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Leveraging Pay Programs in the Fierce Competition for Executive Talent

Solid business strategy and strong company culture are primary elements in attracting and retaining high performing executives, but with increased demand and competition for talent, companies should look for a competitive advantage by re-examining their reward and retention practices.

“Golden handcuffs” have traditionally been the go-to for companies to retain talent at the top. But, with the rise of executive attrition, new hire packages for management commonly include a buy-out of unvested equity with the goal of ensuring the candidate is not forfeiting any unvested value. Buy-outs are typically awarded with make-whole payments or grants upon hire with the same vesting schedules as the original award. This practice greatly reduces the “stickiness” of unvested equity because executives will likely see the value whether they stay or leave.

A new Meridian piece warns that companies should review their executive pay strategies to ensure organizations can attract talent externally as well as promote from within. While recognizing that pay is only one piece of the puzzle, they provide some surprisingly aggressive suggestions:

  • Review strategy for both new hires and internal promotions. Often, offers to external hires are above market while internal promotions are under market.

    1. For outside candidates, consider internal equity as you set pay and mix. Buyouts of forfeited compensation should be focused on making them whole – no better or worse if they left the company. And, one-time awards should be used only as necessary to secure the deal – as you emphasize your full employee value proposition.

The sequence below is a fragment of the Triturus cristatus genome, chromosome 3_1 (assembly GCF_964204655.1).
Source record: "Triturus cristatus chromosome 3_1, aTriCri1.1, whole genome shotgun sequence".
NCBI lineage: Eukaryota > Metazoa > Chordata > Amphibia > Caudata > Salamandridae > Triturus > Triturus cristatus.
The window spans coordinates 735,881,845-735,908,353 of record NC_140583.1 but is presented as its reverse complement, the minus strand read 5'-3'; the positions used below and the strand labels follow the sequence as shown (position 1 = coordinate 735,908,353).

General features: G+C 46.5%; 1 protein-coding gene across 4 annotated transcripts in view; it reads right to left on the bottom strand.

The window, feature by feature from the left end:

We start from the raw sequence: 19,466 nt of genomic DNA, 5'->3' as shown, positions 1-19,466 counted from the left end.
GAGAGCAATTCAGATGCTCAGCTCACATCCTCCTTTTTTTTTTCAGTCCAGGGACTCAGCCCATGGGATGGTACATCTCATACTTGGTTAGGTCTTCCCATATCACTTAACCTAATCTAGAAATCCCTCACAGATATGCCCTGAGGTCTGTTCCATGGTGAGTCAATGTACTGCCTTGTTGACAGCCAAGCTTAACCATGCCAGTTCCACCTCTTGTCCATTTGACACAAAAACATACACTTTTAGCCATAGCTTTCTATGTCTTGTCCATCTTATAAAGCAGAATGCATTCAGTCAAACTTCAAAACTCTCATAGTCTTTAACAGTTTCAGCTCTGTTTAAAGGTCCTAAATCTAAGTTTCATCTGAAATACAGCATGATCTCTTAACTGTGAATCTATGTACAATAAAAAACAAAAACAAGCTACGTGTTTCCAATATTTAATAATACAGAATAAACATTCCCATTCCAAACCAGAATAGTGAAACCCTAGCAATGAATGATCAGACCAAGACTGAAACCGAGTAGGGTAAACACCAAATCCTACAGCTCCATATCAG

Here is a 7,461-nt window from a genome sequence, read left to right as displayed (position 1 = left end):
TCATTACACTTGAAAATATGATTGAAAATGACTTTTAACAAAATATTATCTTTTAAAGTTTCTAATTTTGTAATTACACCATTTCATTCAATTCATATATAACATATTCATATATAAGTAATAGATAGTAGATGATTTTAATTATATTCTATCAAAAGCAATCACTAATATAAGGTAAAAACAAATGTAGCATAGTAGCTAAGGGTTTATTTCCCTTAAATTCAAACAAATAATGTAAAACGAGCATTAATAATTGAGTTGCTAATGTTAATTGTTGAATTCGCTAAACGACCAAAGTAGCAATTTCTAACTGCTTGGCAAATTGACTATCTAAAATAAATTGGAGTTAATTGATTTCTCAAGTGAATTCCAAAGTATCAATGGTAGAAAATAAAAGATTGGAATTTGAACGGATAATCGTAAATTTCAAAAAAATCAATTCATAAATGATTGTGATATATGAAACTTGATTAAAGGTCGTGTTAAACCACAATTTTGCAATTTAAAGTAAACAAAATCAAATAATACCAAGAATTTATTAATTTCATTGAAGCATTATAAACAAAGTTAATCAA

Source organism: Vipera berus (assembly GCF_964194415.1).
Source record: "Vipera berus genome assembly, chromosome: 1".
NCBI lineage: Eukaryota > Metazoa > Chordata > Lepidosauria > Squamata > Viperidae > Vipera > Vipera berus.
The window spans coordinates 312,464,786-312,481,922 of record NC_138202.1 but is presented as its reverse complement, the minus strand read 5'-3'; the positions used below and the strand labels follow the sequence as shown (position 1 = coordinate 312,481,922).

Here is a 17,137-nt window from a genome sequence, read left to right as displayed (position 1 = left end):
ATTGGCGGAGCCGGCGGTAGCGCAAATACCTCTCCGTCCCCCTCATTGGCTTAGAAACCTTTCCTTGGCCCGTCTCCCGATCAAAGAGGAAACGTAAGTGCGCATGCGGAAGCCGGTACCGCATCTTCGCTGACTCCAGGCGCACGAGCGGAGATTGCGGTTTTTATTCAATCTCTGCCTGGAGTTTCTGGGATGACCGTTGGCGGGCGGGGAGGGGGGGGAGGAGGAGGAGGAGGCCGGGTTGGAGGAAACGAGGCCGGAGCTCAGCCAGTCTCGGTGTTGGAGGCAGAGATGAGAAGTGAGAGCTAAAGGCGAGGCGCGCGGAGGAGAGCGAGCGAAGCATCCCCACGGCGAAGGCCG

2. For internal promotions, set incentive targets at or close to median, leaving some room for growth in salary. Normally, the promoted executive would be at median overall within 2-3 years.

  • Evaluate long-term incentive structure to reward outperformance. Recent trends show executives leaving established companies for the upside of startups and IPOs as they see more potential than risk. If your long-term incentives are designed to regularly pay out at target, consider a higher payout opportunity (Meridian suggests even above the typical 200% of target) for outperformance of financial metrics with a steeper curve for underperformance. Companies can also consider setting high-risk goals for TSR metrics to shift the valuation from GAAP to the Monte Carlo model, which provides for lower grant value per share, ultimately leading to more shares awarded.

  • Differentiate high performing individuals and business units by potentially rewarding outstanding individual performance up to 250% of target (within the funded pool), raising maximum salary ranges for high performers who will not be promoted in the near future, or providing special or increased long-term grants.

Other hints: use special awards selectively and sparingly (avoid proxy officers), refine peer groups to include growth and recent IPO companies where you compete for talent, and ensure restrictive covenants include all the key provisions that protect the company.

Published on: July 15, 2022

Authors: Megan Wolf

Topics: Corporate Governance, Executive Pay Plan Design

Megan Wolf

Director, Practice, HR Policy Association and Center On Executive Compensation

Detailed Bio

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